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Our Office

  • Midwest City Office

    Address

    1384 South Douglas Boulevard
    The Timbers Office Park
    Midwest City, Oklahoma 73130

    Phone

    405-733-1683

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Ratings & Reviews

  • lawyers
    5.0/5.0

    I highly recommend Aaron. He is helpful, kind, and knowledgeable. He helped make the divorce process as quick and as painless as possible. Appreciated his timely responses to my phone calls and emails. I would absolutely hire him again, and...
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    — Client

  • lawyers
    5.0/5.0

    We have had the opportunity to hire Aaron for the last 6 years. Aaron has worked with us on payments in the past. Never made us feel bad for asking sooo many questions, but is always happy to answer them. Very knowledgeable and responsive.

    — Client

  • lawyers
    5.0/5.0

    Aaron is sharp and quick to grasp the gravity of any situation. He is very responsive to client inquiries and requests. Aaron is an extremely organized person, which serves him, his law firm, and client well. He has the highest of ethica...
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    — Client

  • lawyers
    5.0/5.0

    What impressed me about Aaron, was that nothing was "sugar coated". He was very straight forward and told me what to expect each step of the way. He kept me informed of what the options were and the risks. Your knowledge of the law was inv...
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    — Client

  • lawyers
    5.0/5.0

    While no one wishes to find themselves in a divorce proceeding, Mr. Arnall is a knowledgeable and trustworthy attorney who can guide you through the process. I was impressed of his knowledge of the federal retirement and benefits program. I...
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    — Client

Losing a loved one can be a difficult experience. Despite the emotional trauma involved, you may also be responsible for handling a variety of financial, legal, and administrative tasks. You may find yourself unsure of where to begin and what to do.

However, do not be hasty when settling your loved one’s estate. Important decisions need to be made regarding distributions, which must be made in compliance with the will and applicable laws. Seek an experienced estate planning professional for advice. The following suggestions may provide a roadmap to help you navigate through the process.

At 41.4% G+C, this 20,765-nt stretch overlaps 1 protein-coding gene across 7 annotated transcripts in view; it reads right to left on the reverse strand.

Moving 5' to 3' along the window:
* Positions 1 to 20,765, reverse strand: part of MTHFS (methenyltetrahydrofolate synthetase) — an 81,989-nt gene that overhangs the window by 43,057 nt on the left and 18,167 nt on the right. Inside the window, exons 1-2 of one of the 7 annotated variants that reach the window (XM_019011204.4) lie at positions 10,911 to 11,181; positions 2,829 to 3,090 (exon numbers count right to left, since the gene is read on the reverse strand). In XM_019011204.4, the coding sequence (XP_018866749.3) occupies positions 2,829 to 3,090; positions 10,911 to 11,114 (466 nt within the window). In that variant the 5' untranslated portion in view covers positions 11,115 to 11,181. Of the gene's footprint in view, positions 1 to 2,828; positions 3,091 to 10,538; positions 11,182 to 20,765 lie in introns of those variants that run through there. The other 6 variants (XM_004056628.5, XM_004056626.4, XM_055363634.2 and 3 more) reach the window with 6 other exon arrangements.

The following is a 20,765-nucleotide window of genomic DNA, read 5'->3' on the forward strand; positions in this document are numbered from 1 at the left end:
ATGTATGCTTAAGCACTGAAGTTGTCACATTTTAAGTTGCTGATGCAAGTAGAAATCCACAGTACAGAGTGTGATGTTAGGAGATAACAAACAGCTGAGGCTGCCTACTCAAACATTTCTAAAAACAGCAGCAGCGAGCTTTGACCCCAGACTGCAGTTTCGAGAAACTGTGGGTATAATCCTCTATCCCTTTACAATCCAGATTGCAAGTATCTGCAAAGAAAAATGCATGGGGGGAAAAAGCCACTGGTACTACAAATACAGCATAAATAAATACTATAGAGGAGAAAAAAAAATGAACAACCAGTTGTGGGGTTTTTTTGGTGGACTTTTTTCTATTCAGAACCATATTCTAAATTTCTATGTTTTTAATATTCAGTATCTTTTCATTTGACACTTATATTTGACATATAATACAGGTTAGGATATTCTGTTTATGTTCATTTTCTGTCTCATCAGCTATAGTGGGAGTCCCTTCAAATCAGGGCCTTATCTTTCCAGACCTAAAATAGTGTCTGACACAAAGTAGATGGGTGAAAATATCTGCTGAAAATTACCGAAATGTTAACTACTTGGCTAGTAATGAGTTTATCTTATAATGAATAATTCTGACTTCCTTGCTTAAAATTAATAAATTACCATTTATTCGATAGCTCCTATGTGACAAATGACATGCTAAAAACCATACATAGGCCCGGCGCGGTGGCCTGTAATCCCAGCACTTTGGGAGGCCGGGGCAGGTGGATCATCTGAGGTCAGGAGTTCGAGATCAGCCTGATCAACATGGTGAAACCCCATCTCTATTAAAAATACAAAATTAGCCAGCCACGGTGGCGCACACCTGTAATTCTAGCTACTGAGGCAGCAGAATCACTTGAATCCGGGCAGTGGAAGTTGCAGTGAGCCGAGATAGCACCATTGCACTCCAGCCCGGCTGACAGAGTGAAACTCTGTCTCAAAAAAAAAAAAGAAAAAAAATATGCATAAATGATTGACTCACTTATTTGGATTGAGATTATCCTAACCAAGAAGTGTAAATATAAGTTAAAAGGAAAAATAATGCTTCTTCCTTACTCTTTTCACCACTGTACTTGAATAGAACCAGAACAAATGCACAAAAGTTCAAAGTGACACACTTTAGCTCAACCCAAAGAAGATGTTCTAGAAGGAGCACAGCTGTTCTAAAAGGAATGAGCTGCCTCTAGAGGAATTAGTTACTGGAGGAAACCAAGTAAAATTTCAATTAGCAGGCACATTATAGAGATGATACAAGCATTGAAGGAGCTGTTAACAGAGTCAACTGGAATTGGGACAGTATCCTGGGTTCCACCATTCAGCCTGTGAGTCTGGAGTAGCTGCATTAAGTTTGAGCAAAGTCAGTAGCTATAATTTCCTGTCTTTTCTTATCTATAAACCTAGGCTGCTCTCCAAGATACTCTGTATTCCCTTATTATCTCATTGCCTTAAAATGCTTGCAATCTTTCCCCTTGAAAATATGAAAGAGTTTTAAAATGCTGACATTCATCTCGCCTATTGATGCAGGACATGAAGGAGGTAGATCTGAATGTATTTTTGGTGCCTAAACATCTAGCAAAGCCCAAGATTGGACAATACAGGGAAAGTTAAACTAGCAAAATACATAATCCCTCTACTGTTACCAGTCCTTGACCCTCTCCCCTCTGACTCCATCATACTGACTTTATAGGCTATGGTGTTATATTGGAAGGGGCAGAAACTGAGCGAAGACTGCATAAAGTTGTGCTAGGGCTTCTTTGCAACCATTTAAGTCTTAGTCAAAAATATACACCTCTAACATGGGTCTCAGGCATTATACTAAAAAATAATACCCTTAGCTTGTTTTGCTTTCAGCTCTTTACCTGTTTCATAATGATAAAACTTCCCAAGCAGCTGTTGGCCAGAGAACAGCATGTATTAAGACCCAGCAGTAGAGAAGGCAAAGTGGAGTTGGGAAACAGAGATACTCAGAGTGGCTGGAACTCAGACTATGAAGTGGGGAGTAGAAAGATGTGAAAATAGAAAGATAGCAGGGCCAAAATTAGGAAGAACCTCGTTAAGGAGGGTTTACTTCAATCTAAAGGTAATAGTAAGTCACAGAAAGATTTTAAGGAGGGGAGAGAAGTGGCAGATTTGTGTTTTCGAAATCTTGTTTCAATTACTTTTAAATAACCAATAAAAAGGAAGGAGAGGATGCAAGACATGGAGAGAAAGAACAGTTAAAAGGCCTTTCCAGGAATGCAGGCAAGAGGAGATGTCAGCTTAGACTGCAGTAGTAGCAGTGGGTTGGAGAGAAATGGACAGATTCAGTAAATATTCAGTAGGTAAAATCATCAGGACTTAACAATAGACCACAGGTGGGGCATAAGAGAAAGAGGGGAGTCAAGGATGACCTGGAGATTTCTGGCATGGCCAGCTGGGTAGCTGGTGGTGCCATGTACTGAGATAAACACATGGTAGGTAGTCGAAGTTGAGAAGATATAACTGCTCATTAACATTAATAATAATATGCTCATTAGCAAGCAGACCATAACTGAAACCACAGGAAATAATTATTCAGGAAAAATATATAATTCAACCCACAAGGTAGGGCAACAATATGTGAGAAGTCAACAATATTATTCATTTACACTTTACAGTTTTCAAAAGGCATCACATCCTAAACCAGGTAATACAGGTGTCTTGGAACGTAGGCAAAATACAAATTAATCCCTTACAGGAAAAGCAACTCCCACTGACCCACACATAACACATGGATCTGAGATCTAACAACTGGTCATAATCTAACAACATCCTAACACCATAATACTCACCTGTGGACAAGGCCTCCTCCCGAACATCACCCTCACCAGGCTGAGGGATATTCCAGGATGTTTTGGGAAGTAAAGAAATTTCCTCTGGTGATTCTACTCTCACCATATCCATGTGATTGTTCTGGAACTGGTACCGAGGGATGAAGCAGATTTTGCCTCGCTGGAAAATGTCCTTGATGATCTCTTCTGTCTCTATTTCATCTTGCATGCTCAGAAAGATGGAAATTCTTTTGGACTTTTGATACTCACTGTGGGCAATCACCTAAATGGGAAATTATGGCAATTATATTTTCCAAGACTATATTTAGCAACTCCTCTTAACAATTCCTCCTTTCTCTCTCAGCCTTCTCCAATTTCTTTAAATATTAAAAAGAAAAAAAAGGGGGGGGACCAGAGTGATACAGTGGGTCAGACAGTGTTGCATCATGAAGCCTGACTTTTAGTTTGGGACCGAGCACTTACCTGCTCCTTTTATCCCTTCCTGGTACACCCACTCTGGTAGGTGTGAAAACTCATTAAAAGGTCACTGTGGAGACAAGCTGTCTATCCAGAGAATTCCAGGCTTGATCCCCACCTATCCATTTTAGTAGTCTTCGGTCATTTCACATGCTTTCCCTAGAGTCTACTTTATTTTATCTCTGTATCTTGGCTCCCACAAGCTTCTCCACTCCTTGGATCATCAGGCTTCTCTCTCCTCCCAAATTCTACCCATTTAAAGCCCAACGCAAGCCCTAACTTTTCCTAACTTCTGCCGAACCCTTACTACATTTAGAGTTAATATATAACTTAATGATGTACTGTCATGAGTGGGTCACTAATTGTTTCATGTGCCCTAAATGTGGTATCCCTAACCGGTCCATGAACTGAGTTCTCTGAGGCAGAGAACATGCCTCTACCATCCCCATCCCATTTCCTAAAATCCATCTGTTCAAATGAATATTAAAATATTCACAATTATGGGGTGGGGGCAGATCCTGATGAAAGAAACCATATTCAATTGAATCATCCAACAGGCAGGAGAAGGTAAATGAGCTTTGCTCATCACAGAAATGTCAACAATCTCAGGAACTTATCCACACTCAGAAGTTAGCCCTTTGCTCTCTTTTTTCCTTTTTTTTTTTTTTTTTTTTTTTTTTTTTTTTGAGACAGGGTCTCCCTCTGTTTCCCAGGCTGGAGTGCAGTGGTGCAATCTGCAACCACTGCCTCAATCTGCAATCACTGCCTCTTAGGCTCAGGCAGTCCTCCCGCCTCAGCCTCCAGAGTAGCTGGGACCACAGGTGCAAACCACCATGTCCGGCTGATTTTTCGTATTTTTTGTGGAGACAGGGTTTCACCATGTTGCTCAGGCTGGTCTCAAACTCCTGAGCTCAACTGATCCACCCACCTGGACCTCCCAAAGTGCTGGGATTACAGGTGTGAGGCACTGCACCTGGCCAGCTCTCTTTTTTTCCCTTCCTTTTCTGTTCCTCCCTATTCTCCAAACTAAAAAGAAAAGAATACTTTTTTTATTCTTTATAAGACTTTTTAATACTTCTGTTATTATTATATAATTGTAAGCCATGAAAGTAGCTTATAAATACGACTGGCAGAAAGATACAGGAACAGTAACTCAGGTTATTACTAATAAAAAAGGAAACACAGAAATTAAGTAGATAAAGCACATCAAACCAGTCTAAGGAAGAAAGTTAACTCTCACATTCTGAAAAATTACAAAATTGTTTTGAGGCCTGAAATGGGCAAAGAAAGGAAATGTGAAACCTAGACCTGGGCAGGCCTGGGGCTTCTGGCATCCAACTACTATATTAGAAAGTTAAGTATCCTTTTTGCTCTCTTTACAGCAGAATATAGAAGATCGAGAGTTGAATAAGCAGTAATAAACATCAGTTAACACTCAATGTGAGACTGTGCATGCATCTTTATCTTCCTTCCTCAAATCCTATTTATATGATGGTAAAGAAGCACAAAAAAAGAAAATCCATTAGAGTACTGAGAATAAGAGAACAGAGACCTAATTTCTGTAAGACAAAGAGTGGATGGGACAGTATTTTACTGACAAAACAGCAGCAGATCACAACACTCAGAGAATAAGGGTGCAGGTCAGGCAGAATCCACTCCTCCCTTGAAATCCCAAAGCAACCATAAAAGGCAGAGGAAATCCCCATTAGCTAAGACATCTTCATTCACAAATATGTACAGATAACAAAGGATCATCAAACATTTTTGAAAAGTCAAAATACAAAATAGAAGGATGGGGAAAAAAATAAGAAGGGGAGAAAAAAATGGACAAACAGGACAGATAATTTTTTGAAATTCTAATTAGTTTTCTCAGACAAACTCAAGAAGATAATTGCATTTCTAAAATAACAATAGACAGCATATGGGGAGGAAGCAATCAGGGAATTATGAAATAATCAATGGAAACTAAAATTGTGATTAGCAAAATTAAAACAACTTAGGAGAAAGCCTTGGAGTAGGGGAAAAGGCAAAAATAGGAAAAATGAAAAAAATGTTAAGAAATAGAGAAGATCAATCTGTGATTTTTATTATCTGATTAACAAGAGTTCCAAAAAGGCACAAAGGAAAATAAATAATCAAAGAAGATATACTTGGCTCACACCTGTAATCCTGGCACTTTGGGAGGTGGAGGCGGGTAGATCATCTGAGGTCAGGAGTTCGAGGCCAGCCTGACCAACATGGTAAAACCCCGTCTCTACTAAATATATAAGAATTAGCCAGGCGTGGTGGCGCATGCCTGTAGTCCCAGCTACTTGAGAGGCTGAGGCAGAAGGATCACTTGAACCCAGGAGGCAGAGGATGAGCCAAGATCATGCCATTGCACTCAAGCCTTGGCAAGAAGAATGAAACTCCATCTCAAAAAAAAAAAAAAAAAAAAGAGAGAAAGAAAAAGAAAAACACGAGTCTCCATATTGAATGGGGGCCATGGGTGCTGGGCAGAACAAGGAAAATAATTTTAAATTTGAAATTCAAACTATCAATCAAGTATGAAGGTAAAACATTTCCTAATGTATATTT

Initial Tasks

Note: Some of the following tasks may have to be completed by the estate’s personal representative.

  • Upon the death of your loved one, call close family members, friends, and clergy first because you’ll need their emotional support.
  • Arrange the funeral, burial or cremation, and memorial service. Hopefully, your loved one will have made arrangements ahead of time. Then notify family and friends of the final arrangements and place an obituary in the local paper (often the funeral home will handle this for you).
  • Obtain certified copies of the death certificate (again, the funeral home should be able to get copies for you).
  • Find and review your family member’s finances, and look for relevant documents such as a will and trusts, deeds and titles to motor vehicles.
  • Report the death to Social Security. If your loved one was receiving benefits via direct deposit, request that the bank return funds received for the month of death and thereafter to Social Security. Do not cash any Social Security checks received by mail. Return all checks to Social Security as soon as possible.
  • Make a list of assets and debts. Be on the lookout for pension plans, IRA, 401 (k), and other retirement plans owned by the deceased, as well as life insurance policies, bank accounts, and investments. Notify those named as beneficiaries of assets such as life insurance and retirement plans.
  • Make sure mortgage and insurance payments continue to be made while the estate is being settled.
  • Contact all credit card companies and let them know of the death. Cancel all cards unless you’re named on the account and wish to retain the card.

Within 1 to 3 Months of Death

  • File the will with the appropriate probate court. If real estate was owned out of state, file ancillary probate in that state. If there is no will, contact the probate court for instructions or contact a probate attorney for assistance.
  • Notify creditors by mail and by placing a notice in the newspaper. Claims must be made within the statute of limitations, which varies from state to state (30 days from actual notice is common). Insist on proof of all claims. Notify heirs named in the will. Often, the probate process will require formal notification to heirs and others named in the will.

Within 6 to 9 Months of Death

  • Federal and/or state estate tax return(s) may need to be filed, usually within nine months of death, although state laws may vary.
  • Also, federal and state income taxes are due for the year of death on the normal filing date, unless an extension is requested. If there are trusts, separate income tax returns may be necessary.
  • Update your own estate plan if your loved one was a beneficiary or appointed as an agent, trustee, or guardian.

Questions? Contact our experienced attorneys today to help guide you through this process. We are here to help you from beginning to end.

© 2020 – THE CROSTHWAIT LAW FIRM

This material was originally provided by Broadbridge Investor Communication Solutions, Inc. Copyright 2020